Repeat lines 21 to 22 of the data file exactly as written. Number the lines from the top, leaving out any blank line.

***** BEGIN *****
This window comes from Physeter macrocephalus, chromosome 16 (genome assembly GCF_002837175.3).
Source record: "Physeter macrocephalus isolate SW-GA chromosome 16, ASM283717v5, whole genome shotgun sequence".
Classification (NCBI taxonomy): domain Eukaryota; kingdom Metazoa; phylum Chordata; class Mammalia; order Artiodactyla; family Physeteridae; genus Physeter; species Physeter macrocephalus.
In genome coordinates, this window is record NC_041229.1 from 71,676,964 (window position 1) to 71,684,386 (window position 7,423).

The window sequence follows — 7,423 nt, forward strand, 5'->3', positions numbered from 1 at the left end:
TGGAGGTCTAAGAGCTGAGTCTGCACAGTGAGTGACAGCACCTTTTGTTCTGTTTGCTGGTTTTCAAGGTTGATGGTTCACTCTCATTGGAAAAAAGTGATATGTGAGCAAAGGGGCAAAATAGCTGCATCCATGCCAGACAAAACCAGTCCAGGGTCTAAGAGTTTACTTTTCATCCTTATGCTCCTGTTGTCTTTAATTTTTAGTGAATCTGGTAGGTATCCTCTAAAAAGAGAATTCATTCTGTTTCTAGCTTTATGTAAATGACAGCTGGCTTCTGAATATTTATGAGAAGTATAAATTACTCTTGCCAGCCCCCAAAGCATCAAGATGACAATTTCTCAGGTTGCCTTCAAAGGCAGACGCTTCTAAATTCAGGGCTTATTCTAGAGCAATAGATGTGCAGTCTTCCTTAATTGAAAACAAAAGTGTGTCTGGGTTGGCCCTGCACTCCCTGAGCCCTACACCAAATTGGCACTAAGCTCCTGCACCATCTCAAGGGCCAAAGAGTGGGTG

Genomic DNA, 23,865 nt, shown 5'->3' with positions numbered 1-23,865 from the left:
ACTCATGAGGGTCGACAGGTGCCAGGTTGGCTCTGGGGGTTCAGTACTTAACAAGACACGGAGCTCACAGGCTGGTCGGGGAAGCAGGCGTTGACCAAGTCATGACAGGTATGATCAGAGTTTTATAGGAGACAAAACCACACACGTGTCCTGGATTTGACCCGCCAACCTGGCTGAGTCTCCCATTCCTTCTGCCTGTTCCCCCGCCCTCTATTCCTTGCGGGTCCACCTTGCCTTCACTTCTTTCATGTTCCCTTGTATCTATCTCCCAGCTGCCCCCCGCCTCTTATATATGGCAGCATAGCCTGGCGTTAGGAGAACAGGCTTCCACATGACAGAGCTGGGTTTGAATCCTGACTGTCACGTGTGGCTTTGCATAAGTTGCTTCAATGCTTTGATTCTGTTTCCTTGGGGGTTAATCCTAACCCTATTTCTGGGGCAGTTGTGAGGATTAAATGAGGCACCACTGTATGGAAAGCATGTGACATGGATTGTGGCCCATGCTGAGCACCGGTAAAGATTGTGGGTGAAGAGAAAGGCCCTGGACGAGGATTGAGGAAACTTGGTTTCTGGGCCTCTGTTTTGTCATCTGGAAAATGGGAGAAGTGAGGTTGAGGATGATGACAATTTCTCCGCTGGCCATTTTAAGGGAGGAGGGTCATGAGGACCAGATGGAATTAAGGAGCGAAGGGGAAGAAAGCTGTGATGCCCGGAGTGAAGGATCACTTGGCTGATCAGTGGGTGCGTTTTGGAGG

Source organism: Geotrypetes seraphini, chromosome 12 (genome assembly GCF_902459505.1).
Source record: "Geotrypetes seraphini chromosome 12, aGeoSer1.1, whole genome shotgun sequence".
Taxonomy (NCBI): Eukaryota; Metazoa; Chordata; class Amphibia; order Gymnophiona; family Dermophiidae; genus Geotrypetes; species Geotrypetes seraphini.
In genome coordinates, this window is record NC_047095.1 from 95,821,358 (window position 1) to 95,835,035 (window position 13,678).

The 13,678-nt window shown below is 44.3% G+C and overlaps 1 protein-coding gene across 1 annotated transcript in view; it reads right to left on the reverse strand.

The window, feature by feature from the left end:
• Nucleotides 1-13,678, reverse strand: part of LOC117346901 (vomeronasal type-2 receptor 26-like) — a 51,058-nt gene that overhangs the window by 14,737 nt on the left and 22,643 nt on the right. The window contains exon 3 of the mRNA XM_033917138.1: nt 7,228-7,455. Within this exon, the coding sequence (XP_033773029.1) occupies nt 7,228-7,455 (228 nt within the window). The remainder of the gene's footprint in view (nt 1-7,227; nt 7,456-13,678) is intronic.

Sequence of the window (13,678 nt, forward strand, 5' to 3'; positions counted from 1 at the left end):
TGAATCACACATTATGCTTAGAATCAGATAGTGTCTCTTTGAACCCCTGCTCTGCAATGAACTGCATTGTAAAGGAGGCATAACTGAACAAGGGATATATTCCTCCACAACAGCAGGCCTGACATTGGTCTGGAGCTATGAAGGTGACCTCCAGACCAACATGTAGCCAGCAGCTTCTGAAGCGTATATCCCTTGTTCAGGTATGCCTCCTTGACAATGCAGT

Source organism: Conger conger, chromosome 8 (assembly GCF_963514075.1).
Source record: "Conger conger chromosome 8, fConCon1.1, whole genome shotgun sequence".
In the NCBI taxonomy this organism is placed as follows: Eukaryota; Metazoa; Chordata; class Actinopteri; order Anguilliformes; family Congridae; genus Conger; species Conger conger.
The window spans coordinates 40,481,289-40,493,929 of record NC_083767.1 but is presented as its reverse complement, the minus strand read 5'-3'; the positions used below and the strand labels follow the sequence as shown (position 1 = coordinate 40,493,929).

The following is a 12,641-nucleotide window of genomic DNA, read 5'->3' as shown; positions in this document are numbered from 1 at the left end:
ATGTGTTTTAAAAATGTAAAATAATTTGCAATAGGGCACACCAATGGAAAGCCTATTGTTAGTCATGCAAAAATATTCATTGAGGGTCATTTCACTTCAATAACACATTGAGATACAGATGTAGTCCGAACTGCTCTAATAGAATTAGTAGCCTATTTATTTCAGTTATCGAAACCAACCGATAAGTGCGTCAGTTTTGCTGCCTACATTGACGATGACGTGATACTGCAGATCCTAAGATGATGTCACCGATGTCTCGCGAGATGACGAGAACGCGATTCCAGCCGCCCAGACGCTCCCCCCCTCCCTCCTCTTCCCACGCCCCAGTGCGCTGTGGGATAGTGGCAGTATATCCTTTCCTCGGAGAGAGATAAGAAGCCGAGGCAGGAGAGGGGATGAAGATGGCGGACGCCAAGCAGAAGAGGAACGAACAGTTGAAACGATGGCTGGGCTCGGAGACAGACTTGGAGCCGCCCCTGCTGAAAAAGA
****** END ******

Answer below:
The window spans coordinates 40,481,289-40,493,929 of record NC_083767.1 but is presented as its reverse complement, the minus strand read 5'-3'; the positions used below and the strand labels follow the sequence as shown (position 1 = coordinate 40,493,929).

The following is a 12,641-nucleotide window of genomic DNA, read 5'->3' as shown; positions in this document are numbered from 1 at the left end: